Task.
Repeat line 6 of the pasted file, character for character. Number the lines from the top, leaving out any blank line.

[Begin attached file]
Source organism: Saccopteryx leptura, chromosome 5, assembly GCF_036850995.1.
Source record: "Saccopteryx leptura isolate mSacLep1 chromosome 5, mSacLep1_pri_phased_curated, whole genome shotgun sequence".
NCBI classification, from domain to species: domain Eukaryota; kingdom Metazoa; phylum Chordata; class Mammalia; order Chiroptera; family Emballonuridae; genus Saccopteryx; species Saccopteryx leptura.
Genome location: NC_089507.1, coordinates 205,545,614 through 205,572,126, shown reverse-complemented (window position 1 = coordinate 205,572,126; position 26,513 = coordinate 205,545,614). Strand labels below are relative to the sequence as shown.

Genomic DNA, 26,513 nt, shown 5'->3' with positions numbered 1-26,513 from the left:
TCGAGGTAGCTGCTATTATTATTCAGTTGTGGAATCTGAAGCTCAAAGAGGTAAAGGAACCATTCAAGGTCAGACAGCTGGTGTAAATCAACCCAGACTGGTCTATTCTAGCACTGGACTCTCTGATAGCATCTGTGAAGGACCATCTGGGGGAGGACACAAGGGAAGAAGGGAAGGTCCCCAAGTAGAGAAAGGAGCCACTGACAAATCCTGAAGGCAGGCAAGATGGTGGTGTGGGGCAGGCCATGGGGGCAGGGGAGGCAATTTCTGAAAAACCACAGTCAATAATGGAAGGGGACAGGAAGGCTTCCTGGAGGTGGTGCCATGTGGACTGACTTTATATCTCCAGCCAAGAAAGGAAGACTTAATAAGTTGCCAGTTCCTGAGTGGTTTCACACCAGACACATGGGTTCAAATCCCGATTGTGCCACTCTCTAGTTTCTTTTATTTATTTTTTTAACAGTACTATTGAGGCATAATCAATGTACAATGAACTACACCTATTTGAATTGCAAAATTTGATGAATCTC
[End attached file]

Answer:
TCGAGGTAGCTGCTATTATTATTCAGTTGTGGAATCTGAAGCTCAAAGAGGTAAAGGAACCATTCAAGGTCAGACAGCTGGTGTAAATCAACCCAGACTGGTCTATTCTAGCACTGGACTCTCTGATAGCATCTGTGAAGGACCATCTGGGGGAGGACACAAGGGAAGAAGGGAAGGTCCCCAAGTAGAGAAAGGAGCCACTGACAAATCCTGAAGGCAGGCAAGATGGTGGTGTGGGGCAGGCCATGGGGGCAGGGGAGGCAATTTCTGAAAAACCACAGTCAATAATGGAAGGGGACAGGAAGGCTTCCTGGAGGTGGTGCCATGTGGACTGACTTTATATCTCCAGCCAAGAAAGGAAGACTTAATAAGTTGCCAGTTCCTGAGTGGTTTCACACCAGACACATGGGTTCAAATCCCGATTGTGCCACTCTCTAGTTTCTTTTATTTATTTTTTTAACAGTACTATTGAGGCATAATCAATGTACAATGAACTACACCTATTTGAATTGCAAAATTTGATGAATCTC